Bad Dads

When Poor Parenting
Gets Its Own Holiday

By all accounts, he could’ve lived his life as the son of a king, away from this mad world and having the whole universe as his playing pen. Instead, and for little reason, he was stripped of all privileges and sent to do his dad’s bidding in a hostile place where he got killed.
Sunday, 1.7 billion followers will celebrate Jesus’ life, in what looks, but no one admits it, like spite to his dad. But blatant lack of parenting skills is not a God’s monopoly, however. It just follows a long, ancient line of cruelty and child abuse powerful fathers have adopted to advance their own agenda for the world.
Not to pile up on God in such an important week, but doing it anyway, when his son called out for him, while being tortured and about to agonize to death, he was too busy to help. What father wouldn’t take his son’s phone calls in a time of need? Actually, don’t answer that.
Anyway, Jesus wasn’t even the only ‘son’ God had a problem with; remember Abraham? Leaving his own dad to serve the almighty was not good enough: to really prove his absolutely devotion, he had to get rid of his only son, Isaac. And the thing is, Abe almost did it.
There wouldn’t be a Bible today if he’d gone through it. Was God concerned about that when he stopped Abe from committing such an ignominious act? Nah. And despite claiming to love his first born, at the countdown, Abe was ready to plunge that shiny blade into his heart.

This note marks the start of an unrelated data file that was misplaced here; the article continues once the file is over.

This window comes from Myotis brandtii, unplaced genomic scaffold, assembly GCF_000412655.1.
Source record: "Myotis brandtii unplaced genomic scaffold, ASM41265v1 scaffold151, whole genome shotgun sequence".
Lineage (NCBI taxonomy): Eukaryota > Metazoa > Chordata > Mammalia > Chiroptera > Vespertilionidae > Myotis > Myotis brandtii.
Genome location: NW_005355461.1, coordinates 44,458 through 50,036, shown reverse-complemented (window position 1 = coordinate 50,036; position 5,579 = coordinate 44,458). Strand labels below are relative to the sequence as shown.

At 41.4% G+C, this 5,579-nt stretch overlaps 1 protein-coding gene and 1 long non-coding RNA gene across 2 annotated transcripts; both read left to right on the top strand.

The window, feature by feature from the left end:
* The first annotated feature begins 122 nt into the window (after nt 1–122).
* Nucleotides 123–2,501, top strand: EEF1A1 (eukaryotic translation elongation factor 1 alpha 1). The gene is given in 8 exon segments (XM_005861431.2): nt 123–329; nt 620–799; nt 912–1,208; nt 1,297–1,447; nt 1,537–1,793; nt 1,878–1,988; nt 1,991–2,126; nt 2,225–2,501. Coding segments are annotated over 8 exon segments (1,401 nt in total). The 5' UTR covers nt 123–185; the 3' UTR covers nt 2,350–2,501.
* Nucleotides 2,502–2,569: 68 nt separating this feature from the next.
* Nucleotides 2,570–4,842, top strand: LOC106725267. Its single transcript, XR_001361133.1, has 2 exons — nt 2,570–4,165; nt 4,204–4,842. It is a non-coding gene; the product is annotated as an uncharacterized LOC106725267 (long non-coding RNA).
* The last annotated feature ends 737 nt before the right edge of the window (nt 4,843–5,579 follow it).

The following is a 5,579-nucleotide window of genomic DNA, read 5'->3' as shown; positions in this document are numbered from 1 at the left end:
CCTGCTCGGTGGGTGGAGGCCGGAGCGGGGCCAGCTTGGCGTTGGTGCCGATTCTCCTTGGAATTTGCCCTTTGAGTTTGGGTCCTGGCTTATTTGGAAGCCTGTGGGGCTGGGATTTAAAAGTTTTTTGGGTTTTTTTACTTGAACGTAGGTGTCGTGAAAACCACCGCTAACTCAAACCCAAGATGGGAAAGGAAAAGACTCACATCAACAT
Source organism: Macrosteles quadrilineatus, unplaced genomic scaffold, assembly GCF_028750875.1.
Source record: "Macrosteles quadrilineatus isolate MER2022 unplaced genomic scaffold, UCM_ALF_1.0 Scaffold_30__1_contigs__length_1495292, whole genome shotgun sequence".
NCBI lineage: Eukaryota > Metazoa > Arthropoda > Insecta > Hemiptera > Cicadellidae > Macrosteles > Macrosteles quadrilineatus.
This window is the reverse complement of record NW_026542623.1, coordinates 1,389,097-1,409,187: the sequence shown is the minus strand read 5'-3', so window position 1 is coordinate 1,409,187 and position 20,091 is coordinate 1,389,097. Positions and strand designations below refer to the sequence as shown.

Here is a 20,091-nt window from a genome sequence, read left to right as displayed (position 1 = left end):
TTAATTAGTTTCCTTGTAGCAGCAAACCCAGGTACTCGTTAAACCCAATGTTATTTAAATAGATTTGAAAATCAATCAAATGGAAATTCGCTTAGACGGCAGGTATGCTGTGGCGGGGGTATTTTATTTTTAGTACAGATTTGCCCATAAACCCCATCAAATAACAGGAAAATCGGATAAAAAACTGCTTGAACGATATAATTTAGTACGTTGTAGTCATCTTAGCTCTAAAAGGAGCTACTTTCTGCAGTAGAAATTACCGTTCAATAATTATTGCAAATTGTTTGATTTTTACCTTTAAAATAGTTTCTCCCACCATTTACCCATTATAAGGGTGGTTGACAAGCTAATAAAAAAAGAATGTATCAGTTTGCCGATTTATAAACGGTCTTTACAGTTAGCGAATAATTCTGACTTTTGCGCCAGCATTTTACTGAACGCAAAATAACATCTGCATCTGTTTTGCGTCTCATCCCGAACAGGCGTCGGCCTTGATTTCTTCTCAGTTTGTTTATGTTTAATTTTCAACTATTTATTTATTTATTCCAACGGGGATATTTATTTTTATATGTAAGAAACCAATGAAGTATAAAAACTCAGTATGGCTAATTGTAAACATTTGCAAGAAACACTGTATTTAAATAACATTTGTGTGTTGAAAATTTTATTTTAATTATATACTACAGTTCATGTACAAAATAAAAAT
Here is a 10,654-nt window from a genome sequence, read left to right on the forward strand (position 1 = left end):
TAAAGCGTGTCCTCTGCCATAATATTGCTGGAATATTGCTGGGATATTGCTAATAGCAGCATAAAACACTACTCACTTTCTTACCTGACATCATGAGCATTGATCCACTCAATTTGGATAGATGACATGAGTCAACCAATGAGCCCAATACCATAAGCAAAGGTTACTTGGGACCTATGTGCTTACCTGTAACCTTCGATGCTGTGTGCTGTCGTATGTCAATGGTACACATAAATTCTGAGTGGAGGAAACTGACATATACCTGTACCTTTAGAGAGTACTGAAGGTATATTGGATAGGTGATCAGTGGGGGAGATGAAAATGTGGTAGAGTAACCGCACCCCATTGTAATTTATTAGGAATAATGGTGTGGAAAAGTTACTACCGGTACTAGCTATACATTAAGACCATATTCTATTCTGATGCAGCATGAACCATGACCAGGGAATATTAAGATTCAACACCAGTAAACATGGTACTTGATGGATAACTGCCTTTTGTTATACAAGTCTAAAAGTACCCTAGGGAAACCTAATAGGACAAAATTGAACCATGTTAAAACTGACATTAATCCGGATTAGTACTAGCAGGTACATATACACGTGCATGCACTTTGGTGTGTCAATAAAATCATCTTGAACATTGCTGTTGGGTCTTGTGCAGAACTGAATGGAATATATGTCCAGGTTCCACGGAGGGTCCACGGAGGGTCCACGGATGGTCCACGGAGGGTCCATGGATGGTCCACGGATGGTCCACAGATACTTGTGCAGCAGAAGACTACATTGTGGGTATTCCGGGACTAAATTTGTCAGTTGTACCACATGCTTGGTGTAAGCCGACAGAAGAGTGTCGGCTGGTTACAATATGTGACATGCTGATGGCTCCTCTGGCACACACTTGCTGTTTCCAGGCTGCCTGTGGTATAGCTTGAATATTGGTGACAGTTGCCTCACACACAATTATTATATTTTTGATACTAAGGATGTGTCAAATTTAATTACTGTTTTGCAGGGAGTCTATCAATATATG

For god forbid to disappoint God. When suddenly he changed his mind, he didn’t bother telling the would-be murder; he sent an angel and a lamb to do his bidding. See the pattern? The angel broke the news, while the lamb, well, no lamb ever survived a biblical tale.

Some fathers slave through life so to spare their children the misery, but see their legacy treated like an old shoe. Others, either by example or tyranny, turn their kids into duplicates. And the rich and famous are known for spawning spoiled brats, good only to suck up resources.
A few hide what and who they were, to allow their children a chance to find a path of their own. Often after kicking them out, or walking away themselves. These are but a sample of the myriad of experiences for bringing up a child into this world, father and son division.
And yet humankind usually takes their cue from particularly nasty progenitors, who enjoyed throwing son against son, took multiple wives, and demanded total dedication. Pity those closest to them, made to feel less important than the flock at large, easily swayed by arresting sermons and principled lectures.
This is not about dissing out your old man, which surely did the best he could to protect your hide. Most fathers go out of their way to assure their kids’ survival, not because they want to raise a clone, but because they see in them the fragile, vulnerable little boy they once were.

And yet, it seems almost inevitable that parents will crush their children’s spirit, prevent them for being what they really are, and make sure they’ll remain frightened and emotionally crippled as adults. It’s really a miracle anyone would survive what passes for parenthood.
God loved the world so much that he sent his one and only as a gift to it, said St. John, with misguided awe. Yeah, right. As if this valley of bloody tears was a garden of delights. For if he loved it so much, why couldn’t he come over himself? Or make it a lot better to begin with?
There are many altruistic stories about fathers and sons, tales of heroism, life-affirming accounts of benevolence and love. Myths that sourced most religions, however, are not about them. But given billions of believers, it’s undeniable that something about them clicks.